Ctrip.com International Ltd. (CTRP:US) – Market Cap as of 26/11/2016: $22.4bn
On November 23, 2016, Ctrip.com announced the acquisition of the UK travel website, Skyscanner, for £1.4bn.
Ctrip looks to consolidate its position in the European market providing services for an increasing number of Chinese people flying to Europe (120 million last year – more than double the figure of five years ago). Chinese mobile users are growing fast and Ctrip looks to merge with Skyscanner in a move to provide its clients with a large platform that integrates Chinese and European travel markets.
Skyscanner Ltd is a global metasearch engine that allows people to compare flights, hotels and car-rental prices offered by several providers. It was founded in 2001 by Gareth Willims (currently serving as CEO), Barry Smith and Bonamy Grimes. In addition to its Edinburgh headquarters, it has satellite offices in strategic locations such as London, Glasgow, Shenzen, Singapore and Miami. Available in over 30 languages, it represents one of the top online travel brands serving 60 million users monthly.
Having exceeded £1bn in value, the company had been considering the possibility of a stock market listing against that of a potential takeover. However, the declining revenue growth over the last three years may have led the management to opt for the latter. Indeed, Skyscanner’s revenue grew 28% in 2015 compared to a 42% increase in 2014 and an outstanding 96% in 2013.
In the last few years, Skyscanner has been active in the M&A market closing two deals in Asia: in 2014, it acquired fellow Chinese metasearch website Youbibi hoping to combine the company’s mainland China expertise with its comprehensive coverage of international flights. Skyscanner’s development in Asia continued in 2015 with the start of a $2.5m joint venture with Yahoo Japan.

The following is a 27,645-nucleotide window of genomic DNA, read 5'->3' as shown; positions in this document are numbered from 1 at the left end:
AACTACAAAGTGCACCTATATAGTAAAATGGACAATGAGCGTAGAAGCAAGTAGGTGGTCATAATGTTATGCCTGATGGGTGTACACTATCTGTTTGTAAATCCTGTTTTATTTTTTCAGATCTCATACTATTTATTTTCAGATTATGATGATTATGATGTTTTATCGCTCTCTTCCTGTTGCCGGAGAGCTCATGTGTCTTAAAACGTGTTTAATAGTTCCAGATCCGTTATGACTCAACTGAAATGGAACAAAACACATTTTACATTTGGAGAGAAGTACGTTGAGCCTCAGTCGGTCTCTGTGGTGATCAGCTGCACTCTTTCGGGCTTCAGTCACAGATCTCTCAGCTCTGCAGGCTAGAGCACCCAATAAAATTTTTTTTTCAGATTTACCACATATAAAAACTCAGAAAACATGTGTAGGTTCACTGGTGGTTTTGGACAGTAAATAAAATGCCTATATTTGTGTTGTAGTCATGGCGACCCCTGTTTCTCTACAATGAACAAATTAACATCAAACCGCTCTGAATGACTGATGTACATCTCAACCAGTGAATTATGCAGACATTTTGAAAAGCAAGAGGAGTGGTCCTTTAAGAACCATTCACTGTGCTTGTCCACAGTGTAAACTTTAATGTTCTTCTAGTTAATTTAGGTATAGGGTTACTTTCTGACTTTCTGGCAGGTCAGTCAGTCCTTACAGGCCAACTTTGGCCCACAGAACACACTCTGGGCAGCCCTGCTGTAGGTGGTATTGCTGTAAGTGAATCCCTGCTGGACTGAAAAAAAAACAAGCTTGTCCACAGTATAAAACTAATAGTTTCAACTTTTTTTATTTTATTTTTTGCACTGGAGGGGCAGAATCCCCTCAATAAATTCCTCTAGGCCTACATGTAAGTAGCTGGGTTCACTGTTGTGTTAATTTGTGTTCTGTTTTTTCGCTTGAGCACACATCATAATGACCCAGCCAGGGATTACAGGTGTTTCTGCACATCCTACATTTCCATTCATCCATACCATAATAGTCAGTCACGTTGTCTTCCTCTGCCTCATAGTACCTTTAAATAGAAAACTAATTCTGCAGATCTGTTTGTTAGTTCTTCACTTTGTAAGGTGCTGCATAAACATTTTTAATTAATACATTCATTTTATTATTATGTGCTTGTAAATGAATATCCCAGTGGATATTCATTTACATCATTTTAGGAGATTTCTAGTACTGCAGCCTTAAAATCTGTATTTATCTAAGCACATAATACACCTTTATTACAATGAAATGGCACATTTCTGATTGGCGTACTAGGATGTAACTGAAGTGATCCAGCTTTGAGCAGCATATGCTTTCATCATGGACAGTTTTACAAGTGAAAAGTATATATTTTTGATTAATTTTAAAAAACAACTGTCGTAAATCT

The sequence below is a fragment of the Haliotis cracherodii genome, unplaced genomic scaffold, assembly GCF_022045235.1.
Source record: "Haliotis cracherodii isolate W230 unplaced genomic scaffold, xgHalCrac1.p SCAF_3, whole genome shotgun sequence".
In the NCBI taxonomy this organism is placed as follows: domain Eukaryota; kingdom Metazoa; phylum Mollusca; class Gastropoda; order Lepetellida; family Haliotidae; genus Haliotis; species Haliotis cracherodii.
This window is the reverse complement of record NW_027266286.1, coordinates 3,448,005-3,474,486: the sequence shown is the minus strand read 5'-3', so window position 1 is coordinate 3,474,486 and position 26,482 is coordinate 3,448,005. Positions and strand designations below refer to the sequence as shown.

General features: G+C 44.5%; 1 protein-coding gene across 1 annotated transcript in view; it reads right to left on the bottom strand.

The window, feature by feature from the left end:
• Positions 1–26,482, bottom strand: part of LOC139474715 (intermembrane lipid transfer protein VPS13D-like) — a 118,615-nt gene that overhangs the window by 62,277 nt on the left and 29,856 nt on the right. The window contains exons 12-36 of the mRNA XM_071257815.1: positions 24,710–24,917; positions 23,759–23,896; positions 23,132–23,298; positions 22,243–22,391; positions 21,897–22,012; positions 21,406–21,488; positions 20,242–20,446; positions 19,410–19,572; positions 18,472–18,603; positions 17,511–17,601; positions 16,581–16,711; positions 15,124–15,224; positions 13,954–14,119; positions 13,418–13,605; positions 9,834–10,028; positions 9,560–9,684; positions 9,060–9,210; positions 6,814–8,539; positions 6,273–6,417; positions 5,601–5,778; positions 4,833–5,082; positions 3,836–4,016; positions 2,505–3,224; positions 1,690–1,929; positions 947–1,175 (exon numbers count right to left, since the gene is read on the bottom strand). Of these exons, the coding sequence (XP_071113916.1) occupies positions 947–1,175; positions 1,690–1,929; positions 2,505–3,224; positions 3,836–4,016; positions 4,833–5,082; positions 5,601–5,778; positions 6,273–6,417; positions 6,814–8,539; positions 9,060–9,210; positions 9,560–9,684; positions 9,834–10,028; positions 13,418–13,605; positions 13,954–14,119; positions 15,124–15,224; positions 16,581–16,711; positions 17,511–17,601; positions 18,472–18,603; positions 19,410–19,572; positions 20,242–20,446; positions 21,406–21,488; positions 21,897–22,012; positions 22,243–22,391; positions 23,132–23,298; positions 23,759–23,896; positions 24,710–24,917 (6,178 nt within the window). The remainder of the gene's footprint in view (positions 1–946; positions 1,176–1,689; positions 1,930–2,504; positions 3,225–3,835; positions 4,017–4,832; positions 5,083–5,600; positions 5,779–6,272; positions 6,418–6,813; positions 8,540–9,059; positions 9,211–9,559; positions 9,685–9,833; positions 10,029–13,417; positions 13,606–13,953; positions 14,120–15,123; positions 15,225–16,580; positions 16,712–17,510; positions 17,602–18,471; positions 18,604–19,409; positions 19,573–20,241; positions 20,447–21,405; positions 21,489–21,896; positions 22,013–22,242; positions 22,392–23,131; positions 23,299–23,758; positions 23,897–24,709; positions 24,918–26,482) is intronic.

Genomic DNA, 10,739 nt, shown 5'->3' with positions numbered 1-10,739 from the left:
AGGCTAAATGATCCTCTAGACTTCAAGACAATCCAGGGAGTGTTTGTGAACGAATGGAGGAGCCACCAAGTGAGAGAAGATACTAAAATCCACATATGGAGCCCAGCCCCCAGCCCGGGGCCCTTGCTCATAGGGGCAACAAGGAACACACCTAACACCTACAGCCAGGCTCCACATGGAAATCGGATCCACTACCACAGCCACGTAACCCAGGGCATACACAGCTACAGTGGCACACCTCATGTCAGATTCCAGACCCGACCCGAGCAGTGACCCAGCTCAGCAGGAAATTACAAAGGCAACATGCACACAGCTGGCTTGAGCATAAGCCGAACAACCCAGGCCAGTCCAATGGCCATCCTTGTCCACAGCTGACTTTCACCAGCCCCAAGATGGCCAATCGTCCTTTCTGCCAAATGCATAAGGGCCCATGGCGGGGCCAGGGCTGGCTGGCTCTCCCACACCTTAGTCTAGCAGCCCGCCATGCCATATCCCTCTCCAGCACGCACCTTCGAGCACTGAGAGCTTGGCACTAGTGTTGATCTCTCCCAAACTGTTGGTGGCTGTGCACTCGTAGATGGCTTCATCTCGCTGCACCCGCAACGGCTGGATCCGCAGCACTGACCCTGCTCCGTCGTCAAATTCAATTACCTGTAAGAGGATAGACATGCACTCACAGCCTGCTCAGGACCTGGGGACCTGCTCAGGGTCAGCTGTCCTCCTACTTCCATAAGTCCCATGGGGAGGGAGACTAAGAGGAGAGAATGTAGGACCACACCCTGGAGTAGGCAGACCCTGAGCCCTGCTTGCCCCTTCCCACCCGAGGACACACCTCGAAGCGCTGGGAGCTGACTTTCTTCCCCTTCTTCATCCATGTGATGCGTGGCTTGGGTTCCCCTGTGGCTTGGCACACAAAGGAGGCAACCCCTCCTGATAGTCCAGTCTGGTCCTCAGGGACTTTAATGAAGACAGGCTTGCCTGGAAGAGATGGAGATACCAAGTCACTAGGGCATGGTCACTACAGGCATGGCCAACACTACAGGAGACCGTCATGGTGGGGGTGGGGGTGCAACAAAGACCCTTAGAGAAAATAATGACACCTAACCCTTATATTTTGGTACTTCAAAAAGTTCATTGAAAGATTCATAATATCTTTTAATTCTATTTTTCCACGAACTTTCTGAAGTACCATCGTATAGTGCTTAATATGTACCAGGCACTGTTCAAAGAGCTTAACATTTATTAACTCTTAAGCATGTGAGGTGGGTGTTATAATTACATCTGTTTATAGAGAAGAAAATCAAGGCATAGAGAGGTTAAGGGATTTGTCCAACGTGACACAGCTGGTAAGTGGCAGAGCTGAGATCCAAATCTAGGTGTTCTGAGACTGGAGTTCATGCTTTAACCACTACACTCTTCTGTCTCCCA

Ctrip.com International Ltd. (Ctrip) is a travel service provider for accommodation reservation, transportation ticketing, packaged tours, and corporate travel management in China. Little known beyond the boundaries of its domestic market, Ctrip is responsible for 70% of Chinese online travel transactions.
Ctrip.com went public in the second half of 2003 and since then has reached a market capitalization of c. $22bn. The company is expanding its presence through local and international alliances as well as takeovers. In early October, Ctrip formed partnerships with three US based tour operators. Furthermore, last year the firm announced a $3.4bn tie-up with Chinese rival Qunar Cayman Islands Ltd and its backer Baidu Inc through a share swap. Ctrip gained ownership of 45% of shares of Qunar while Baidu took a 25% stake in Ctrip. The deal was aimed at improving profitability of both companies after a fierce price war in the Chinese travel sector over the previous couple of years.
The online travel agency (OTA) industry is currently experiencing rapid change: mobile channel, personalization and peer-to-peer travel services being the main disruptors. Particularly, the rise of the mobile channel is changing booking patterns, consumer behavior and business models within the industry.
The OTA market has relatively low entry barriers as it requires limited capital expenditure. Indeed, in the last few years, a myriad of online providers made their appearance in the market. Most of them with scarce results. None-the-less the main players are currently Expedia, Kayak, Mobissimo, eLong, and (to some extent) TripAdvisor.
Overall, the sector’s previously booming revenue trend is now experiencing a slowdown. Double digit growth rates are unlikely to continue, the main reason being the industry entering in a mature stage. However, the sector profitability may be sustained in the coming years by the growing Chinese travel market as well as the increased access to internet and the growing disposable income among middle class in emerging markets.